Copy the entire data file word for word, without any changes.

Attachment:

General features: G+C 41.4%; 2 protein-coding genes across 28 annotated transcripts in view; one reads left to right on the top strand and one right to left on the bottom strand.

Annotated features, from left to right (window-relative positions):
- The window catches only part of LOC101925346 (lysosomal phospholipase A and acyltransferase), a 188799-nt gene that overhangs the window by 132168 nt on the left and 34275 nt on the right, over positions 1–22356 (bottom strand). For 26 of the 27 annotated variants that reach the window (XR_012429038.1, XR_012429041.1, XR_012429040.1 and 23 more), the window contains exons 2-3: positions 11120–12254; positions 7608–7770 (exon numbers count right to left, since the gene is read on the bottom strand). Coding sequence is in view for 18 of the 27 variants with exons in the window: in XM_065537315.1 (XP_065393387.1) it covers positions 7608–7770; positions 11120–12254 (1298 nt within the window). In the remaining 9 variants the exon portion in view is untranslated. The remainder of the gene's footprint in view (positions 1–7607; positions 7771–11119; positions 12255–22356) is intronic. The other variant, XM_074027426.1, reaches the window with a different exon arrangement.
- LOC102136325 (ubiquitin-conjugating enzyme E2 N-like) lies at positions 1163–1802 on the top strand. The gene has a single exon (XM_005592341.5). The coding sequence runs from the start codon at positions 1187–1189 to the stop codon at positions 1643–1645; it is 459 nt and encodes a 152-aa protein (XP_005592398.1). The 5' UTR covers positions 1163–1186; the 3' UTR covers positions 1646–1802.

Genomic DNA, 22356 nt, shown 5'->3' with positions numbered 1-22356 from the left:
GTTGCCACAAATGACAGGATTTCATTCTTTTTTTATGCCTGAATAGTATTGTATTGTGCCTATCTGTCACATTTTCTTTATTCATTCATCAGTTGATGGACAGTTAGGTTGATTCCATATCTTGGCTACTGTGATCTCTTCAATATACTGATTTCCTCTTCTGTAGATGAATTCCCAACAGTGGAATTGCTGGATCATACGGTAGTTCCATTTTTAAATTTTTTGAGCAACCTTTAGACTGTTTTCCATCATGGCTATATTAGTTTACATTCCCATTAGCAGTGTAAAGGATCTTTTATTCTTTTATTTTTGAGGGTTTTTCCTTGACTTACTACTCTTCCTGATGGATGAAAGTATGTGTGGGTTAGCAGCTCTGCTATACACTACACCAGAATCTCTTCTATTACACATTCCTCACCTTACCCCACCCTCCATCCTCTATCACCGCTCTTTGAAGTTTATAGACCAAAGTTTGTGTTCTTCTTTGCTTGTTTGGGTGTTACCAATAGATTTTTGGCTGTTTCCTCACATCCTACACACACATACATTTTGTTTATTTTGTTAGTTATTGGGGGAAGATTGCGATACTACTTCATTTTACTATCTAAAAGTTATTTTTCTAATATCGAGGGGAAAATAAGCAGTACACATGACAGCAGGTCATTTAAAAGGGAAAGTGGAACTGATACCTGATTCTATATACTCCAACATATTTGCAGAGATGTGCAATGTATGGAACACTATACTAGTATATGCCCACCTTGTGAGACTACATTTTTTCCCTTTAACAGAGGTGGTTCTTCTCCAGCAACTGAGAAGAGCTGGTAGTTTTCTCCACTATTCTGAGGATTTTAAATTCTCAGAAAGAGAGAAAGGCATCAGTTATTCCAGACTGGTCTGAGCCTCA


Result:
General features: G+C 41.4%; 2 protein-coding genes across 28 annotated transcripts in view; one reads left to right on the top strand and one right to left on the bottom strand.

Annotated features, from left to right (window-relative positions):
- The window catches only part of LOC101925346 (lysosomal phospholipase A and acyltransferase), a 188799-nt gene that overhangs the window by 132168 nt on the left and 34275 nt on the right, over positions 1–22356 (bottom strand). For 26 of the 27 annotated variants that reach the window (XR_012429038.1, XR_012429041.1, XR_012429040.1 and 23 more), the window contains exons 2-3: positions 11120–12254; positions 7608–7770 (exon numbers count right to left, since the gene is read on the bottom strand). Coding sequence is in view for 18 of the 27 variants with exons in the window: in XM_065537315.1 (XP_065393387.1) it covers positions 7608–7770; positions 11120–12254 (1298 nt within the window). In the remaining 9 variants the exon portion in view is untranslated. The remainder of the gene's footprint in view (positions 1–7607; positions 7771–11119; positions 12255–22356) is intronic. The other variant, XM_074027426.1, reaches the window with a different exon arrangement.
- LOC102136325 (ubiquitin-conjugating enzyme E2 N-like) lies at positions 1163–1802 on the top strand. The gene has a single exon (XM_005592341.5). The coding sequence runs from the start codon at positions 1187–1189 to the stop codon at positions 1643–1645; it is 459 nt and encodes a 152-aa protein (XP_005592398.1). The 5' UTR covers positions 1163–1186; the 3' UTR covers positions 1646–1802.

Genomic DNA, 22356 nt, shown 5'->3' with positions numbered 1-22356 from the left:
GTTGCCACAAATGACAGGATTTCATTCTTTTTTTATGCCTGAATAGTATTGTATTGTGCCTATCTGTCACATTTTCTTTATTCATTCATCAGTTGATGGACAGTTAGGTTGATTCCATATCTTGGCTACTGTGATCTCTTCAATATACTGATTTCCTCTTCTGTAGATGAATTCCCAACAGTGGAATTGCTGGATCATACGGTAGTTCCATTTTTAAATTTTTTGAGCAACCTTTAGACTGTTTTCCATCATGGCTATATTAGTTTACATTCCCATTAGCAGTGTAAAGGATCTTTTATTCTTTTATTTTTGAGGGTTTTTCCTTGACTTACTACTCTTCCTGATGGATGAAAGTATGTGTGGGTTAGCAGCTCTGCTATACACTACACCAGAATCTCTTCTATTACACATTCCTCACCTTACCCCACCCTCCATCCTCTATCACCGCTCTTTGAAGTTTATAGACCAAAGTTTGTGTTCTTCTTTGCTTGTTTGGGTGTTACCAATAGATTTTTGGCTGTTTCCTCACATCCTACACACACATACATTTTGTTTATTTTGTTAGTTATTGGGGGAAGATTGCGATACTACTTCATTTTACTATCTAAAAGTTATTTTTCTAATATCGAGGGGAAAATAAGCAGTACACATGACAGCAGGTCATTTAAAAGGGAAAGTGGAACTGATACCTGATTCTATATACTCCAACATATTTGCAGAGATGTGCAATGTATGGAACACTATACTAGTATATGCCCACCTTGTGAGACTACATTTTTTCCCTTTAACAGAGGTGGTTCTTCTCCAGCAACTGAGAAGAGCTGGTAGTTTTCTCCACTATTCTGAGGATTTTAAATTCTCAGAAAGAGAGAAAGGCATCAGTTATTCCAGACTGGTCTGAGCCTCA